West End Girls by Barbara Tate

Barbara Tate’s memoir West End Girls is a totally absorbing and revelatory memoir about the author’s two-year stint working as a maid for the Queen of Soho – aka 1940s prostitute Mae.

It’s a remarkable glimpse at a lost Soho – grubby, still a residential neighbourhood with small businesses, seedy and with an air of criminality.

Barbara is a wide-eyed 21-year-old who has escaped a miserable childhood and has ambitions to be an artist, when she is invited by Mae to earn a lot of money as her companion, security guard and tea-maker.

I read this book as research about Soho in the 1940s, the background for a series of shocking murders that may become a book and/or TV documentary. It is informative, revelatory and hugely enjoyable.

Bondage, cross-dressers and ponces

Mae is a charismatic force of nature and introduces young Babs to her twilight world of bondage devotees, cross-dressers, punters, Maltese ponces and sister prostitutes. Barbara would eventually become a successful artist but reveals herself here to be a fantastic, empathetic writer.

She is never seduced into joining the sisterhood, but is a witty, non-judgmental and loyal observer throughout. Her recollections of Mae’s world are not for the faint-hearted, but, my goodness, it is hilarious, while ending on a tragic note. A brilliant and unforgettable read.

A Beatle at The Bush

Little while ago @FlipLondonTours tweeted a pic of Paul McCartney filming a scene for A Hard Day’s Night in 1964. He’s seen going into The Bush on Goldhawk Road, London.

The scene was never used in the final film, but the picture gave me a jolt because I wrote about this pub in The Hunt for the 60s’ Ripper without knowing of this Beatles connection. It was the boozer in which the serial killer’s final victim, Bridie O’Hara, was last seen at closing time on 11 January 1965.

I commented in the book on the juxtaposition of so much Swinging Sixties culture being made in Shepherd’s Bush – Doctor Who at the Beeb round the corner, the Beatles themselves at the Hammersmith Odeon etc – while the area was also the stomping ground for a devious killer.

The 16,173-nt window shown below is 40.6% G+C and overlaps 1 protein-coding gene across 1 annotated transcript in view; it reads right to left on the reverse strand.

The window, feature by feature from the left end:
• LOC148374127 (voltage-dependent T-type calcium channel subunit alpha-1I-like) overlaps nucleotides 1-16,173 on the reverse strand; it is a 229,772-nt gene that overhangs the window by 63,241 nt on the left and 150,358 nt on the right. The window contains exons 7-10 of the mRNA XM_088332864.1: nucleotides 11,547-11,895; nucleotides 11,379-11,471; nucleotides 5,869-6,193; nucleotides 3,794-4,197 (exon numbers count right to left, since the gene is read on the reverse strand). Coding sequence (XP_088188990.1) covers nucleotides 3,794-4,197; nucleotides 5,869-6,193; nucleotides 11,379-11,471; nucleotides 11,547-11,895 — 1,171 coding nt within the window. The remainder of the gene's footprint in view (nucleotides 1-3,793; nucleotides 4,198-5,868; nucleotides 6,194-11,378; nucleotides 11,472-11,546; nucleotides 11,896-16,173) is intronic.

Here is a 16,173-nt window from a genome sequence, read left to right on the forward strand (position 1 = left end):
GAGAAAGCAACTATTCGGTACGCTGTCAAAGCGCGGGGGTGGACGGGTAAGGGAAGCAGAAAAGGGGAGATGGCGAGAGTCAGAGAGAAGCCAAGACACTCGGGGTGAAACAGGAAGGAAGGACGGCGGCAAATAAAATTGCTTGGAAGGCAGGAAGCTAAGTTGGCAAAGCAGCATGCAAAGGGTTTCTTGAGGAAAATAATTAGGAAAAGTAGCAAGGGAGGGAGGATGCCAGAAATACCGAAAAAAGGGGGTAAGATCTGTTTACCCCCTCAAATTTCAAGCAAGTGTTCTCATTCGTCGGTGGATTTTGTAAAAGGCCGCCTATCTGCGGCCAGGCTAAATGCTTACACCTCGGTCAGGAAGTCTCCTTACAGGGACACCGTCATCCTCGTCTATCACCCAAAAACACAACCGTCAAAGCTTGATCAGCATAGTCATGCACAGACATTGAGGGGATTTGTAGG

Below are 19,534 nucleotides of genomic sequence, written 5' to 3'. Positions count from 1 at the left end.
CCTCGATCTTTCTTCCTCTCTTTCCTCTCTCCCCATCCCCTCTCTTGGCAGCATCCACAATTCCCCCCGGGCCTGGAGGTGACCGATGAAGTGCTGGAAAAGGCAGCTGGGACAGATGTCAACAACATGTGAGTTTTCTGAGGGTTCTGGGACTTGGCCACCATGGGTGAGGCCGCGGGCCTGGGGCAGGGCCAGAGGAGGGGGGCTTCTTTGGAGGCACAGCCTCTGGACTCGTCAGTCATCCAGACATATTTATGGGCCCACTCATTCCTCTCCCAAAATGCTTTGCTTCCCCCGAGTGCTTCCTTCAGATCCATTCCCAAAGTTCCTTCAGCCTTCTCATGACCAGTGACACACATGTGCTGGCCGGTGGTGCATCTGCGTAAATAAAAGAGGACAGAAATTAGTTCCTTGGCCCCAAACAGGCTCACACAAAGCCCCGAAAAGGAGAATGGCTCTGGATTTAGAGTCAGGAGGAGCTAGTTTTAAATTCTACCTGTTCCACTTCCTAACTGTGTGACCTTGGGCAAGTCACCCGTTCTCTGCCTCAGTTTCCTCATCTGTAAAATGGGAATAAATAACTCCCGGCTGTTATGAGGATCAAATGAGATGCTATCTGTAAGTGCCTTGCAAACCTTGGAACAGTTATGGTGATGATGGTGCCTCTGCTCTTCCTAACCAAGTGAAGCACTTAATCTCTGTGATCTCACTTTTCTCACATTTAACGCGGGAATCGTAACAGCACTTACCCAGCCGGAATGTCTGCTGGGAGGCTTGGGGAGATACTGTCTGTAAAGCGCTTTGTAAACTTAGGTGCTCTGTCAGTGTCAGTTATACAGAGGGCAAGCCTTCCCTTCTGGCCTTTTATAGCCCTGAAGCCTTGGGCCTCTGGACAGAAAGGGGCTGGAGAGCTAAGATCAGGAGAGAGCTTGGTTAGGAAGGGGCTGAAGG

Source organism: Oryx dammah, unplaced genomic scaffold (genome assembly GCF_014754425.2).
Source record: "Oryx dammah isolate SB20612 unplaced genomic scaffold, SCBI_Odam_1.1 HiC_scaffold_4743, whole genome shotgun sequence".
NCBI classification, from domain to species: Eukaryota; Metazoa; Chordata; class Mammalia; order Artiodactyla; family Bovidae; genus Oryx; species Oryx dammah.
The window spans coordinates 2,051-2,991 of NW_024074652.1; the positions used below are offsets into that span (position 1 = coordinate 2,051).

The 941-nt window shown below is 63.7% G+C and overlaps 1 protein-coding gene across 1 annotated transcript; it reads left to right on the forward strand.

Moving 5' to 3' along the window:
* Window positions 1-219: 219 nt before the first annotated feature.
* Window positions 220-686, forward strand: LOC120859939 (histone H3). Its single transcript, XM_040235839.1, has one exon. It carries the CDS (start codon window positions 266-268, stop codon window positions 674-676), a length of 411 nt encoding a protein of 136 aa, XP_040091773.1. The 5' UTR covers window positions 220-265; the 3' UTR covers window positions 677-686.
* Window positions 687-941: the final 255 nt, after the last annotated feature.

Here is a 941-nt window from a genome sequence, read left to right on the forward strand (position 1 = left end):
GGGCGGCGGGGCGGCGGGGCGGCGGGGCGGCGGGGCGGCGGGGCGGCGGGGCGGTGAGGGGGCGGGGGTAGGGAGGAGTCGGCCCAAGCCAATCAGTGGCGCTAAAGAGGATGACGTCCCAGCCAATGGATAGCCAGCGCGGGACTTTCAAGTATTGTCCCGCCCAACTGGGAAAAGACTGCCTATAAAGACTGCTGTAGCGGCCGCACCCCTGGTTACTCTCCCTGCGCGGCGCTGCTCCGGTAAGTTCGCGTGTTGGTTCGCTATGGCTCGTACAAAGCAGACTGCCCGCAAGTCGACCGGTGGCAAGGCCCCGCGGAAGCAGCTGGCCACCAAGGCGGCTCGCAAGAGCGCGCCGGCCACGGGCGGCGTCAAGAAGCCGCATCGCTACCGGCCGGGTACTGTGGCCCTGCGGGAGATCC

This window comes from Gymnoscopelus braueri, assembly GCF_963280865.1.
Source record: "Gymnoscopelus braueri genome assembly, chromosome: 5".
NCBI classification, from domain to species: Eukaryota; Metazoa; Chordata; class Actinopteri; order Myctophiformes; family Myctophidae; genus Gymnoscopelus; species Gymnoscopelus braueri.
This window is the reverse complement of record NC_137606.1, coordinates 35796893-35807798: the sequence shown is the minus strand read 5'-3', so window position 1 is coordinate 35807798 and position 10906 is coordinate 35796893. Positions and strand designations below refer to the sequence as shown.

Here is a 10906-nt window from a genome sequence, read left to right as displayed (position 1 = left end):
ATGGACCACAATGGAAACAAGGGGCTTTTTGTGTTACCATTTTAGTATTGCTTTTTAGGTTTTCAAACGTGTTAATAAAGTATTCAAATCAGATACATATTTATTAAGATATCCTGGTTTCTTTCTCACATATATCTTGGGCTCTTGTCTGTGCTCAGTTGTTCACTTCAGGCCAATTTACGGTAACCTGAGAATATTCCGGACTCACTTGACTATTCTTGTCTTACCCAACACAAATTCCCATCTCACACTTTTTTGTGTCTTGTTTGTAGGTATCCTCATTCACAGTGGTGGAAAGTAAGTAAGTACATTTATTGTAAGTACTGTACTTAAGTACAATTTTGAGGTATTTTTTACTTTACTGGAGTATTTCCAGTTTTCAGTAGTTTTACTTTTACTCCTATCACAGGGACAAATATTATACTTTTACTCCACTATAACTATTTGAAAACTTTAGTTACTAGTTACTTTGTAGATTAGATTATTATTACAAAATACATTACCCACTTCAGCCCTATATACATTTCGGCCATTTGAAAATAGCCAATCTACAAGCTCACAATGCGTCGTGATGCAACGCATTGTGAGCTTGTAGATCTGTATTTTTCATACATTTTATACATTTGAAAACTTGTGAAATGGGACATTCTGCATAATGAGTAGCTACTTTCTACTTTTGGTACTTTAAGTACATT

It’s bizarre to think this photo puts one of most famous 1960s movies on the same premises probably frequented by the killer.

The BBC4 documentary Dark Son even suggested that the man who is a strong suspect as the perpetrator of the crimes, Harold Jones, lived nearby in Aldensley Road.

Shepherd’s Bush was literally a crossroads between the explosion of popular postwar culture and the city’s dark side.

Many thanks to Aidan McManus of @FlipLondonTours for posting the pic.

Crime, manhunts and classic pop on Portobello Radio

It was fascinating to chat with Portobello Radio host Aidan McManus last night. He’s a walking encyclopaedia of rock music, local history and unsolved crimes.

He is also a guide for the highly rated FlipsideLondon Tours, which explore London as home to David Bowie, Joe Strummer and the Clash, the punk scene and gangsters. His enthusiasm for music and local history is absolutely infectious.

The 1960s Nude Murders case, which occurred on his Notting Hill manor, is one of his interests. Which was why he got me on his show to talk about the case and how London has changed – check out the broadcast here.

I popped into the Castle on Portobello Road before heading over to meet Aidan. This was formerly the Warwick Castle, which was used a lot by a couple of the killer’s victims at the time, Mary Fleming and Frances Brown.